created at: 2012-04-27None of us get to know our Bubbes before they were grandmothers; we never see them as young women or new mothers. They have lived an entire lifetime by the time we meet them, navigating the challenges of creating a life and raising children. To be honest, the idea that my grandmothers were ever anyone else never really occurred to me until I got to watch my mother-in-law become a Bubbe. It’s been pretty amazing.

My mother-in-law is a first generation American, the child of Holocaust survivors. She will be the first to tell you that she’s a Yekke, a German Jew who values punctuality, frugality, planning, and attention to detail. Until her grandchildren were born, I rarely experienced my mother-in-law as a warm and fuzzy person, but her love for, and commitment to, her family is undeniable, as evidenced by her visits to her own mother and aunt in Buffalo, the birthday dinners she carefully plans for all of us, the phone-call check ins, and most recently, the love and attention she showers on my daughters, her granddaughters. She’s an experienced social worker, and her insight into people and interpersonal dynamics is astonishing. She and my father-in-law helped found two Reconstructionist synagogues in Newton; first Shir Hadash, and later, Congregation Dorshei Tzedek. My mother-in-law is deeply committed to issues of Jewish life and education, as well as social justice, and she was involved with the League of Women Voters for years. She has travelled the world, from Cuba to India to Vietnam, and of course, Israel.

On top of all that, my mother-in-law is now a Bubbe, and I’ve been lucky enough to witness the transformation. As an educated, informed woman, she does her research and has opinions on everything from recipes and restaurants to synagogues and services. To be honest, I was a bit concerned about what sort of opinions she might have (and share!) when my daughters were born, but it turns out that her only opinion is that her granddaughters are fabulous little people. (As a completely partial observer, I have to agree.) The punctual, frugal Yekke seems to disappear when they walk in the door, and I see her grabbing the girls into her lap, smothering them with kisses, and giggling on the floor with them. They color with markers, read books, play with blocks, and make hamentaschen together. In those moments, it’s almost as if she’s a different person, yet she’s completely herself, and totally focused on these two little ones asking her to swaddle their baby dolls and wondering if there are any tasty treats today.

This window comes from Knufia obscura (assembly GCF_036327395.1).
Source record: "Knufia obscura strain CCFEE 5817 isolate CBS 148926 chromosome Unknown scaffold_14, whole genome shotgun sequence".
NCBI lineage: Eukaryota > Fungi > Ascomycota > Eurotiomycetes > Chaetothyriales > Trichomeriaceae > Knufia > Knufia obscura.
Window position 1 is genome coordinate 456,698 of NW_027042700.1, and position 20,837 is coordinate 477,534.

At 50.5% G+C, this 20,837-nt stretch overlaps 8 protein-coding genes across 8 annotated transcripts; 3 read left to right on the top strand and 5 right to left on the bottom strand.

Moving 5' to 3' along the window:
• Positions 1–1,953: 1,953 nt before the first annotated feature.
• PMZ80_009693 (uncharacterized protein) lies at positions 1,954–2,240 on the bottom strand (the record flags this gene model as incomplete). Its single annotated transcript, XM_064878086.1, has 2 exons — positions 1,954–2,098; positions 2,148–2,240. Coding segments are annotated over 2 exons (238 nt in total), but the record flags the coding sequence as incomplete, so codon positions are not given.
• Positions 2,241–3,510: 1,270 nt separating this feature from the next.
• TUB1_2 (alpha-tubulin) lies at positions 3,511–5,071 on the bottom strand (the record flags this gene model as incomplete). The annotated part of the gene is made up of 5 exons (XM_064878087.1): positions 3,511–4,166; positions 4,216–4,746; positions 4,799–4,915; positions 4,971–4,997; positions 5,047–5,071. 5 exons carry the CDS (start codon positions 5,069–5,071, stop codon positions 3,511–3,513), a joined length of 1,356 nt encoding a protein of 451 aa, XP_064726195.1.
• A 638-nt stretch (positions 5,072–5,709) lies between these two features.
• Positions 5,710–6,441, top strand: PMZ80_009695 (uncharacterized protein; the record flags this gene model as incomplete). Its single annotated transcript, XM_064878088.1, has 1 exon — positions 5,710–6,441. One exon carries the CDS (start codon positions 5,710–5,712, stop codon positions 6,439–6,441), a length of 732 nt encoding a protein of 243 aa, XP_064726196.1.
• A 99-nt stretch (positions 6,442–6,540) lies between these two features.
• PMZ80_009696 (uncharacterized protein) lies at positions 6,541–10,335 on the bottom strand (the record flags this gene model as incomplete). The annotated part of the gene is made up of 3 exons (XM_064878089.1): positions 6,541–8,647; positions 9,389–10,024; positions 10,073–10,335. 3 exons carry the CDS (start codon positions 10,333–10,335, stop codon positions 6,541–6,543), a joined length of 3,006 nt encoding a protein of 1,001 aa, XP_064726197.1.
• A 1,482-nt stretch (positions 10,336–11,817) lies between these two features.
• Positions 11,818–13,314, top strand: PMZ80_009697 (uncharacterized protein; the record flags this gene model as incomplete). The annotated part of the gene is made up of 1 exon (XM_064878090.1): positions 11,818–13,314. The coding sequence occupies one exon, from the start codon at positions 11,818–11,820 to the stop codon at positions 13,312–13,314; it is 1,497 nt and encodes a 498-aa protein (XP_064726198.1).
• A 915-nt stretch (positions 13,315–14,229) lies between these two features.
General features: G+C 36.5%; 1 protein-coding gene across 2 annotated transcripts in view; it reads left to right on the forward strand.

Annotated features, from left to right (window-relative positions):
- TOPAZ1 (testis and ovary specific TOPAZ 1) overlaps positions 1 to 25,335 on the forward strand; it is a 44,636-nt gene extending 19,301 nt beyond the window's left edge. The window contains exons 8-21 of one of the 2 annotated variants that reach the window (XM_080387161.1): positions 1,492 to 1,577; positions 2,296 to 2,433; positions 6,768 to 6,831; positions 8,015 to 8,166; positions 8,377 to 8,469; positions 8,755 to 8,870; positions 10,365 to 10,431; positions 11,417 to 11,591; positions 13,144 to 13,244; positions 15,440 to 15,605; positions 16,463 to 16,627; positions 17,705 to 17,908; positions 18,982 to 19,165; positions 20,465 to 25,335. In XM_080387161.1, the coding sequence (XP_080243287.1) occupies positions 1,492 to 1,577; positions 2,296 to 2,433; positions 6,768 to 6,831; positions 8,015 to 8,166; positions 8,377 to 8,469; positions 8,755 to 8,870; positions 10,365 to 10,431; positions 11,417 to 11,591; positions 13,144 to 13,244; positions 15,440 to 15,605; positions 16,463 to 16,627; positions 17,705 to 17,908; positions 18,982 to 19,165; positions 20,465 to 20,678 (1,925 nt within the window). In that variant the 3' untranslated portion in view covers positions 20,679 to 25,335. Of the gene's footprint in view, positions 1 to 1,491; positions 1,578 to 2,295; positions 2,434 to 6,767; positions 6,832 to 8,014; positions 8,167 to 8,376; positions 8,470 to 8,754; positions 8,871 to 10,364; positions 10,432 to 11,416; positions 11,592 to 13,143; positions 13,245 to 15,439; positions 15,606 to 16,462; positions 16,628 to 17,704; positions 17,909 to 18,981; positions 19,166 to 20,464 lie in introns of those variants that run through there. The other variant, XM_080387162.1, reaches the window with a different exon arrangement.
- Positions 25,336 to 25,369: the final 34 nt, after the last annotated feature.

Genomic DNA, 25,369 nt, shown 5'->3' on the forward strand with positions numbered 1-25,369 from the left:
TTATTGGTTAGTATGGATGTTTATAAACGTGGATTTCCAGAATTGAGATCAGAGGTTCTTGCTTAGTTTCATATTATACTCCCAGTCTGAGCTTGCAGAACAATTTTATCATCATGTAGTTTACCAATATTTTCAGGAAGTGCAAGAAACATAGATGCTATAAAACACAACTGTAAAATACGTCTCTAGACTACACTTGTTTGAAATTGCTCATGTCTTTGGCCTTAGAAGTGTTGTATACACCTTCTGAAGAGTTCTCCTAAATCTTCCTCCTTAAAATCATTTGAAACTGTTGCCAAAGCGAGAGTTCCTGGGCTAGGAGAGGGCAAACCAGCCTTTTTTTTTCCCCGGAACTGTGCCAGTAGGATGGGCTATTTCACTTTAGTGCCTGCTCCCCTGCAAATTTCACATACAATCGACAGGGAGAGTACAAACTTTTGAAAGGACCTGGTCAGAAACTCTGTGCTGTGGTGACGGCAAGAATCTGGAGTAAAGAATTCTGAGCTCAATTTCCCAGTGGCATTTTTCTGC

Ah yes, the tasty treats. My mother-in-law continues to shock me with the cupcakes and chocolate pudding she regularly has for the girls (and this from the woman who has been known to count the olives in a salad). She and my father-in-law make their favorite macaroni and cheese on a regular basis (from scratch, of course), and she schedules family and holiday meals around their crazy sleep schedules. She’s been saving her kids’ toys for all these years, and brings them out one at a time, so there is always a new present for the girls when they come to visit. Shoe shopping has become a tradition, and the girls have come home with light-up sneakers on more than one occasion. She loves buying clothes for them, including pink tulle skirts and matching pink sweatshirts. It’s just how a Bubbe should be, and if you had told me three years ago that this is how it would be, I would have never believed you.

My mother-in-law’s transformation from Yekke to Bubbe has been a gift to the entire family, but perhaps most importantly, to my daughters. They seem to bring out the best in each other, and in turn, they all bring out the best in the rest of us. And the cupcakes aren’t so bad, either.

If you have an amazing Bubbe or Bubbe-figure in your life, we hope you’ll nominate her for CJP’s Bubbe Contest. (The winner gets to enjoy a brunch for up to 8 people by Andrew, who according to my mother-in-law, is the best Kosher caterer in town!) You can also follow the contest on Facebook or Twitter.